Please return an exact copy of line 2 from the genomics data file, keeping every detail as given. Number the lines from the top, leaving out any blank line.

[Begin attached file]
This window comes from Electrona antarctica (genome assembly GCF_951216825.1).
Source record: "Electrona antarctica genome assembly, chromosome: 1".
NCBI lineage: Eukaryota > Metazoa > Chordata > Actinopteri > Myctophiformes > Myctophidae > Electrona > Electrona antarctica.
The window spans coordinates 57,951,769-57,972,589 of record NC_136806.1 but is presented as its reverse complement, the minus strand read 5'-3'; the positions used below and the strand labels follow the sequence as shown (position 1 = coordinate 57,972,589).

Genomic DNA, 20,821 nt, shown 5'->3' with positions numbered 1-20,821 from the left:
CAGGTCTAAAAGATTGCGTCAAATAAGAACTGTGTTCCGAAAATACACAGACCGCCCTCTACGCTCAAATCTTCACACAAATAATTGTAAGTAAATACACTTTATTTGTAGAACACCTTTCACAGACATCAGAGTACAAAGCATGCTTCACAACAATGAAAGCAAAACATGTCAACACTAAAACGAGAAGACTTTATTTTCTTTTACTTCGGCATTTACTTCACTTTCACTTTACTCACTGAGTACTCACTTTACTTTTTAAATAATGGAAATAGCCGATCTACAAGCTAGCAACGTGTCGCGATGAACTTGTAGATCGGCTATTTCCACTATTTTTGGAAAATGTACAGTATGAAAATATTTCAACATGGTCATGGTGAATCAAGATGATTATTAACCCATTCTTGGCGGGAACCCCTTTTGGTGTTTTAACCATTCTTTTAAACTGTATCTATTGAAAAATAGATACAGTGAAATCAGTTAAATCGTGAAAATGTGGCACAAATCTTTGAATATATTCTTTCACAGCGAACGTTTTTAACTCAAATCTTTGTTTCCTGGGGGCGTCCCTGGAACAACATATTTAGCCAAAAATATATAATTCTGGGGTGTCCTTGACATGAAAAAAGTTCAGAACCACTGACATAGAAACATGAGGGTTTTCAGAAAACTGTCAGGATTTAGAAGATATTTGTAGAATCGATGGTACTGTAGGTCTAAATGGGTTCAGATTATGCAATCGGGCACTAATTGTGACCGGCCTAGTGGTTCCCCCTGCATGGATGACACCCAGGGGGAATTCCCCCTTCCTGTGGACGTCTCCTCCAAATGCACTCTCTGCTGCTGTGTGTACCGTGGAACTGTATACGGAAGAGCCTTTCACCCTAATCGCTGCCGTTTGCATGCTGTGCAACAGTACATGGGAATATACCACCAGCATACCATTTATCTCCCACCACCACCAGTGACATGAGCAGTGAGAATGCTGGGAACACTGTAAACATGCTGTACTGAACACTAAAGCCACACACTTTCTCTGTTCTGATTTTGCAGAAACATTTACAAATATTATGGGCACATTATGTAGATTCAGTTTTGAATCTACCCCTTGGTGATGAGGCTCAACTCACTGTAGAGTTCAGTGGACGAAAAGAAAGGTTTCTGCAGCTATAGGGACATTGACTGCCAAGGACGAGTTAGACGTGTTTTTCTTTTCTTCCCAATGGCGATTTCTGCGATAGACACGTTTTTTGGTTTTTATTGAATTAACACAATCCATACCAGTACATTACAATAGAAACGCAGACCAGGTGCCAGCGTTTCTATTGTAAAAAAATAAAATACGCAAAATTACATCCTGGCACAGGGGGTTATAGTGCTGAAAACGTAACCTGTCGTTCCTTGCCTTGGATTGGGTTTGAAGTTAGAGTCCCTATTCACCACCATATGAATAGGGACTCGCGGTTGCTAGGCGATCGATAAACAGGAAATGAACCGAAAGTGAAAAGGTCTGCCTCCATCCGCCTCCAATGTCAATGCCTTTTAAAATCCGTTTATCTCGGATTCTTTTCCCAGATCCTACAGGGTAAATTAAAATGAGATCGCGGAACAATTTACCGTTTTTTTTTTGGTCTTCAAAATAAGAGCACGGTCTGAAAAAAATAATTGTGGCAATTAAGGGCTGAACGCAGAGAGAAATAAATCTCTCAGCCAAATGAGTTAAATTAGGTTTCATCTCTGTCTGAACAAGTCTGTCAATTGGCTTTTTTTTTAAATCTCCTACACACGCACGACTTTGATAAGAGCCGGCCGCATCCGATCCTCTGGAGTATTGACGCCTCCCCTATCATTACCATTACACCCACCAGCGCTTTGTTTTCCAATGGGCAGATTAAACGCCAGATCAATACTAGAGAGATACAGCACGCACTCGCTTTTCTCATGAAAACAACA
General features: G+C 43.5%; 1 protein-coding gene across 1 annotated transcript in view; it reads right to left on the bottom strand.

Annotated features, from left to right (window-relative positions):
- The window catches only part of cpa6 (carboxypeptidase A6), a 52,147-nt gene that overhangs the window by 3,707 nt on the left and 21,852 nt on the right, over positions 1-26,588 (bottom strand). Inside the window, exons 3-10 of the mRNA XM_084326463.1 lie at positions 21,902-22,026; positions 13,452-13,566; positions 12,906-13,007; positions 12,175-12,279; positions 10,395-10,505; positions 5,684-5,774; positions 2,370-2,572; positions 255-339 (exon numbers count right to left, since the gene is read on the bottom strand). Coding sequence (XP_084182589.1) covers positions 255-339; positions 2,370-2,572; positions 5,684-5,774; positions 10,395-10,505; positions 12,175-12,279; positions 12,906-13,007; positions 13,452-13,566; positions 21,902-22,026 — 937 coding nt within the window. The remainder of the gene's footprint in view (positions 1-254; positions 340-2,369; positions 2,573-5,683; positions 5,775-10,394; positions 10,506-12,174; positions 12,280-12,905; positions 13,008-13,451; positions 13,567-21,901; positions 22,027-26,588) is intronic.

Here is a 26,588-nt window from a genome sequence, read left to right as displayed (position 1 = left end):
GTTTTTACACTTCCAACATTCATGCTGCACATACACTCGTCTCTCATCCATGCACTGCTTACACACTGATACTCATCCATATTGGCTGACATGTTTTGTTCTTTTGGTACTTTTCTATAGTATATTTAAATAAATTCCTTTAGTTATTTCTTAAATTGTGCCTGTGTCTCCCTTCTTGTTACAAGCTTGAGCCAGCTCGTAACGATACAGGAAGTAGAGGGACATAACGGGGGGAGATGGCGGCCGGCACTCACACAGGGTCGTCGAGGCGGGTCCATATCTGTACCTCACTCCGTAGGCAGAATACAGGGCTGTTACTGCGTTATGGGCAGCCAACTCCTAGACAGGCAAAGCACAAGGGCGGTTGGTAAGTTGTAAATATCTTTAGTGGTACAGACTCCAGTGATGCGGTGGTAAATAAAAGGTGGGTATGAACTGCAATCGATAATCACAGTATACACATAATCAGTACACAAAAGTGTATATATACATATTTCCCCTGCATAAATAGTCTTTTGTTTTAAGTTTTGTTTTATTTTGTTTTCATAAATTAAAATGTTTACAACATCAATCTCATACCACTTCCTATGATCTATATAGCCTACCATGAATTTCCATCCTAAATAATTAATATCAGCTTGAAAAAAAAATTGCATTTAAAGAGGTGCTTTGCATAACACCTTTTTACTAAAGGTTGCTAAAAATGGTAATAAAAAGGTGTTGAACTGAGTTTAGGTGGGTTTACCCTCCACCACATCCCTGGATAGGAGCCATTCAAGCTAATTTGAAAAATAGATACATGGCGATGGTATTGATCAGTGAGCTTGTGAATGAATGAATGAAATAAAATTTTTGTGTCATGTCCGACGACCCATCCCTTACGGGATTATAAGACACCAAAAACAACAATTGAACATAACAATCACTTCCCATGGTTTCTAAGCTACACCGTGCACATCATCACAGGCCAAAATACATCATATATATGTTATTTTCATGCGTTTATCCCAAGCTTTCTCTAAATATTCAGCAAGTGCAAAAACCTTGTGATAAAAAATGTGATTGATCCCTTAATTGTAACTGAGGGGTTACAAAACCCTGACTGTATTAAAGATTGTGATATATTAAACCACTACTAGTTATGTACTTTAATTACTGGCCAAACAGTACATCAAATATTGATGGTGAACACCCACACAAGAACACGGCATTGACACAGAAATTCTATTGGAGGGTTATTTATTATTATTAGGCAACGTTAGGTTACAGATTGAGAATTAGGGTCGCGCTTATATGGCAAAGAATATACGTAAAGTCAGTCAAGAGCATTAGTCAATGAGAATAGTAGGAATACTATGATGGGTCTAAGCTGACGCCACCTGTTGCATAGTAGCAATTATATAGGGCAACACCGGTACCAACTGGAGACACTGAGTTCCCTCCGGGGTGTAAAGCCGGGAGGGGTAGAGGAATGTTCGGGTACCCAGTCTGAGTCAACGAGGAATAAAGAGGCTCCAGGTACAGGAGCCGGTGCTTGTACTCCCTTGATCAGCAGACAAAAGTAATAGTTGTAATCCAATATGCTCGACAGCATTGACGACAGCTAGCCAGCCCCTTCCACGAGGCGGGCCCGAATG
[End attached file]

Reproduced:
Source record: "Electrona antarctica genome assembly, chromosome: 1".